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    • #43408

      Hey guys, hoping you could help me out. Just joined the site and have to say it’s just what I needed to find. Just started a video slide show company and I am pleased to say that we are doing much better than expected. That said, we are looking to upgrade our equipment so that we can offer a better product. We are going to be purchasing 2 HD camcorders and I was hoping some of you could give your opinion on what you thought was the best one out on the market based on the price to feature ratio. Any help would be greatly appreciated. The one we are looking at now is the Sony HDR-FX1. We are also currently using vegas 6 as an NLE.

    • #182257

      The FX1 is a really good choice for the money. It has lots of manual features like shutterspeed, gain, iris, focus, zoom, white balance, and audio levels. It doesn’t have XLR connectors so you would have to get an adapter if you needed that. The picture quality is amazing on it. I also have vegas 6 and it has a preset to render your HDV footage out to an intermediate for better work flow but it takes a while rendering it all out before editing. I dont no much about Cineform and Connect HD but I’ve heard they are better ways to convert to and intermediate format. Hope that helps.


    • #182258

      ok, as someone who hasn’t used any of these, my opinion may not be that credible but the Panasonic HVX200 would be my choice (and may very well be soon) for one major reason. It can record 1080/30p (or 24p). Here is some info to read up on:


      The price may come in a bit higher but the features and modes FAR outweigh the price difference (which isn’t all that much).

    • #182259

      I use/own a FX1 and I love this camera. The images in HD are outstanding so no problem there. SD is not bad either. It has all of the manual setting you’ll need for any situation and the full auto mode has not let me down when I’ve used it in the past. The more I use it the more I realize this is one of the best cameras [HDV] out there. I think you will want to add a mic for audio because the onboard mic is average at best.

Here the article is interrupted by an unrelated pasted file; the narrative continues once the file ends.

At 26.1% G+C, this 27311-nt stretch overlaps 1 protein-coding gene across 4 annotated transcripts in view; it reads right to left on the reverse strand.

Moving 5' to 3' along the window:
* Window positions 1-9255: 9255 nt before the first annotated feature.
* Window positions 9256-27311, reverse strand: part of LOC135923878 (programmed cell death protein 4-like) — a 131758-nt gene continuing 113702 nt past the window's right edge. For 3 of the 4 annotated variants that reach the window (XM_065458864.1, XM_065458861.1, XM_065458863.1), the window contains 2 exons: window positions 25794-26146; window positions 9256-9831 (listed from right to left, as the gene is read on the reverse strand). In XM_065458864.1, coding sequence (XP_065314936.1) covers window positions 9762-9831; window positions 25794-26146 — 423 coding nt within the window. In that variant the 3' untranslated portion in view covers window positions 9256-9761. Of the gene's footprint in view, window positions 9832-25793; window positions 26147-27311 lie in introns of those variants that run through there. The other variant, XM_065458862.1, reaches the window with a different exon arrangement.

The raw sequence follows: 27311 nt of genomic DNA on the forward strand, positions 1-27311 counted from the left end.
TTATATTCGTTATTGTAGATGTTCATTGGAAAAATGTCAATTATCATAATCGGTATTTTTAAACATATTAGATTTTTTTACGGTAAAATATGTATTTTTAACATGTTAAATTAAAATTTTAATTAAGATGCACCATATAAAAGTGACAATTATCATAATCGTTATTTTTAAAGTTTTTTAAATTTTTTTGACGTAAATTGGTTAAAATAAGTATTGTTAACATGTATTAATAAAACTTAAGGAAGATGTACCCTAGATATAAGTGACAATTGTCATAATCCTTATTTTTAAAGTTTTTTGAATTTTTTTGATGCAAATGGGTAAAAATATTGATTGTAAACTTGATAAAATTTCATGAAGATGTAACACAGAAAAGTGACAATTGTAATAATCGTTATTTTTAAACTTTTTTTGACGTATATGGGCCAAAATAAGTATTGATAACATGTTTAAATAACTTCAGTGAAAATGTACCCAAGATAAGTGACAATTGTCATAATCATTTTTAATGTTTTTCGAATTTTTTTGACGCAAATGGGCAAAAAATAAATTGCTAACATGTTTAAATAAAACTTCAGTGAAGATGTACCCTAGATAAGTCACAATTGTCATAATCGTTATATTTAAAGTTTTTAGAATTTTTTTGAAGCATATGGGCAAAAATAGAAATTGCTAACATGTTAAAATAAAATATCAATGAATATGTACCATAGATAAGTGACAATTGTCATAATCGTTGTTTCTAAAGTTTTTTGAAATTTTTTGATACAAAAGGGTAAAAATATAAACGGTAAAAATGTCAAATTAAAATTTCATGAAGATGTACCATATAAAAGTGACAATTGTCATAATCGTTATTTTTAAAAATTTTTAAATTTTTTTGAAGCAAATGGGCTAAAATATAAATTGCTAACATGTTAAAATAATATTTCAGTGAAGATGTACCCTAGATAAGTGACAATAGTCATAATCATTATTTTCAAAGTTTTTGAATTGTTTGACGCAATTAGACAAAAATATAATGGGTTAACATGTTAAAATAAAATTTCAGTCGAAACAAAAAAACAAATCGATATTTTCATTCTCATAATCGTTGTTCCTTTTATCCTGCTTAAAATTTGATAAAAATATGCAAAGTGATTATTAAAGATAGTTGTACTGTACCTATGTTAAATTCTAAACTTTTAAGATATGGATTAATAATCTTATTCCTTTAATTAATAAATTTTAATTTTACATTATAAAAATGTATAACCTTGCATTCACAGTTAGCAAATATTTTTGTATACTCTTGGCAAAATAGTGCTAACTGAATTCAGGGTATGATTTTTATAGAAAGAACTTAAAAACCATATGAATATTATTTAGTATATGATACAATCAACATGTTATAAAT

The 720p vs 1080i is overkill.
      Once you see HDV footage on an HDTV you’ll know.

      If you can, rent one first and use the hell out of it for a day or two.
      You’ll know.

    • #182260

      Thanks for the advice guys, I appreciate it. The other camera I was looking at happens to be the Panasonic HVX200. My only concern was its ease of use with Vegas compared to the Sony FX1. Of course looking at Sony’s site they push the idea of ease of use between the two. Would it really be that much different with the panasonic? I appologize if I come off a little ignorant but most of my experience has been with still photography. I am, however, really excited about working with video and want to get the most out of the equipment. The subpar mic on the sony is not really a deterent for me since the majority of my business will not call for audio from the camera. I have heard however that there are some draw backs with the tapes the sony uses compared to the solid state media.

    • #182261

      The P2 cards and DV Cam formats are definitely a better format for HD. But, the cards are pretty expensive right now (they will get cheaper though, and there are talks of connecting an external hd to the p2 slots!).

    • #182262

      I’m not sure how much shooting you’re planning on doing but as I understand it, you can get something like 16 minutes of HD on a 8 gigabyte card – the largest they have. I may be wrong on this but the card is around $600.00.

      I have never had any problems with the tape format but again the best thing I can tell you is to rent the cameras you think you want to work with and go with what works for you because my work flow and needs may not fit your goals.

    • #182263

      I bought this book "How to shoot, Edit and Distribute HDV" It has in depth revies of all the HD Cameras out there.

      I got it here:


      Ultimately I went with the FX1

    • #182264

      Check this place out…hope it helps!


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